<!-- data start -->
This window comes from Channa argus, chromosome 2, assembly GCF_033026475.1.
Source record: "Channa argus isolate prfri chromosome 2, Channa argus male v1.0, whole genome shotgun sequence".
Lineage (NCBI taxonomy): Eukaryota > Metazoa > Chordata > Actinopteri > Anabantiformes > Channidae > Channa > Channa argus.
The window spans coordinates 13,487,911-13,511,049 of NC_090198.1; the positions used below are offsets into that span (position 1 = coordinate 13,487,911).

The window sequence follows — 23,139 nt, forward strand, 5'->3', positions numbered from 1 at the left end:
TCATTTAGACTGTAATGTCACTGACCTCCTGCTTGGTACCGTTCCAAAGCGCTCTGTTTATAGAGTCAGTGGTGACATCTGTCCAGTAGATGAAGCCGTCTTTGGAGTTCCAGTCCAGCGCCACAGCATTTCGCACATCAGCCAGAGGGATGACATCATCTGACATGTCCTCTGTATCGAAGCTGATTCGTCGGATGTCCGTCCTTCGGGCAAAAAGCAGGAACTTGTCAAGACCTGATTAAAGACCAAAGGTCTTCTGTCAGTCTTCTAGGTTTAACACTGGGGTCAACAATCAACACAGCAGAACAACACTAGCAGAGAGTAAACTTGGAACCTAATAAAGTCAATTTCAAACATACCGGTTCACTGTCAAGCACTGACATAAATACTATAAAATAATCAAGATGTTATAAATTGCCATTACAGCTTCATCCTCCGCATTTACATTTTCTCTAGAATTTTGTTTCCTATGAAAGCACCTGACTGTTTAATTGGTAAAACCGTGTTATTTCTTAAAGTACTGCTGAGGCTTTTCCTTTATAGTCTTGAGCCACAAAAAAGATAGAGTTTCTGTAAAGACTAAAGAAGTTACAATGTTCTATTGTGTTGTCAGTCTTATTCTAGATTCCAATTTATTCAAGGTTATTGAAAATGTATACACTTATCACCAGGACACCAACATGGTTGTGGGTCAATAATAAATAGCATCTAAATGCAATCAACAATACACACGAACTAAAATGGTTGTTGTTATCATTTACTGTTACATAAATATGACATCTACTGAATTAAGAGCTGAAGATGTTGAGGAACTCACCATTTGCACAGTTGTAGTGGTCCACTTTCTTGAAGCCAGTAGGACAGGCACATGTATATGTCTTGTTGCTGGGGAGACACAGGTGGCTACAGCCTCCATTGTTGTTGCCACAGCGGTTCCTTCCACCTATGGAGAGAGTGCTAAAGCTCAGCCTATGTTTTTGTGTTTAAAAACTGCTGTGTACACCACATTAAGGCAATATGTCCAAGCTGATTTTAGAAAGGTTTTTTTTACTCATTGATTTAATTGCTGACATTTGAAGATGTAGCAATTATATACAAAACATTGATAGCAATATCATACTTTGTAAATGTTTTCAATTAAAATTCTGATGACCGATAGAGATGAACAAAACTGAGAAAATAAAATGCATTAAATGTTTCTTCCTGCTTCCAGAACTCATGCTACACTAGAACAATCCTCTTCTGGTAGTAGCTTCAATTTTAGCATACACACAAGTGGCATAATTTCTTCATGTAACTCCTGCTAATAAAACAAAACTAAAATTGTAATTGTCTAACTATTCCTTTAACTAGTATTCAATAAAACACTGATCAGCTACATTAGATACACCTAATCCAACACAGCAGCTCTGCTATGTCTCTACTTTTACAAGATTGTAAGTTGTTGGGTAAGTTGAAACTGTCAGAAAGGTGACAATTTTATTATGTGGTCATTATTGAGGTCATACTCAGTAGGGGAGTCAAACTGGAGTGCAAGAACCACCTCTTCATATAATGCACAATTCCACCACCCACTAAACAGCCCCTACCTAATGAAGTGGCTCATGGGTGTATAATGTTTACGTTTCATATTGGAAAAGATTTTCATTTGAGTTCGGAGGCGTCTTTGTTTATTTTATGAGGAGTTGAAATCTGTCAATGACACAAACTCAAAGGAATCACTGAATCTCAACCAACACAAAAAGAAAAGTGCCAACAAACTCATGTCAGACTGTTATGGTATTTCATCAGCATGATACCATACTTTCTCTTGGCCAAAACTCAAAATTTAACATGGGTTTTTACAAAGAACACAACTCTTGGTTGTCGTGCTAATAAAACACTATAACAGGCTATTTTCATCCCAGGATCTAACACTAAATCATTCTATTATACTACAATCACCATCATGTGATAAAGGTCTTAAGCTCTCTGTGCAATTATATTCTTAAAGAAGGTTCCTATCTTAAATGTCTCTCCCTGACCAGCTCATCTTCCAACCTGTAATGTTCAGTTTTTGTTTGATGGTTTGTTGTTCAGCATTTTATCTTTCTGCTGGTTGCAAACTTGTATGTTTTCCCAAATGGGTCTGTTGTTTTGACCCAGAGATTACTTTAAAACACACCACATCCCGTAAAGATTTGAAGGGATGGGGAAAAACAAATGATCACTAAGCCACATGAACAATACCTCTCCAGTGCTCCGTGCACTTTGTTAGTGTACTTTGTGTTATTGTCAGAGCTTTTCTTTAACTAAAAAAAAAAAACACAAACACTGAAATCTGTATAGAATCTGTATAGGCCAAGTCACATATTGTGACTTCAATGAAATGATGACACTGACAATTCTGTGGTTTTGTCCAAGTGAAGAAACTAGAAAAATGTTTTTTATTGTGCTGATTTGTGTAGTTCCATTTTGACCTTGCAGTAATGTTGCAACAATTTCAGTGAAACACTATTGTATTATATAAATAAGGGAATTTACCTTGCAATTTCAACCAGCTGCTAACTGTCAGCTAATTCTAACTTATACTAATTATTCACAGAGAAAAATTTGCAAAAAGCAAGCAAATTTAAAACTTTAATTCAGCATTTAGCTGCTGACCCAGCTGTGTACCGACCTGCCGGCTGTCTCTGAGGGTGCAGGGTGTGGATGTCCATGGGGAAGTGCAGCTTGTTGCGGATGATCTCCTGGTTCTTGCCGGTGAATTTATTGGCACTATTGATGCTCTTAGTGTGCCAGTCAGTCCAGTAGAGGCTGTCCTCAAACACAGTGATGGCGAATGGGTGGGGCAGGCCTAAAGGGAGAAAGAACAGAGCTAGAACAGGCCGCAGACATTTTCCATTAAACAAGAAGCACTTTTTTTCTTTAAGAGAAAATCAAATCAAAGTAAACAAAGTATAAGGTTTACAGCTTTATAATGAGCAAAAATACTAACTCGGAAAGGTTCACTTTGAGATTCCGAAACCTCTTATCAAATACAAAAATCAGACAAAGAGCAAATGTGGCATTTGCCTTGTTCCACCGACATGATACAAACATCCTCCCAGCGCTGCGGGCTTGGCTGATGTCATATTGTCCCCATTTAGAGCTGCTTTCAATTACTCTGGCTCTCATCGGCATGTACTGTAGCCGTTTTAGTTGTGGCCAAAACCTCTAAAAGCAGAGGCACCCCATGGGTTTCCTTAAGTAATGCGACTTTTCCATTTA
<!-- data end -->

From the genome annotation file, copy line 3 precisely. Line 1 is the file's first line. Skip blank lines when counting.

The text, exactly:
Lineage (NCBI taxonomy): Eukaryota > Metazoa > Chordata > Actinopteri > Anabantiformes > Channidae > Channa > Channa argus.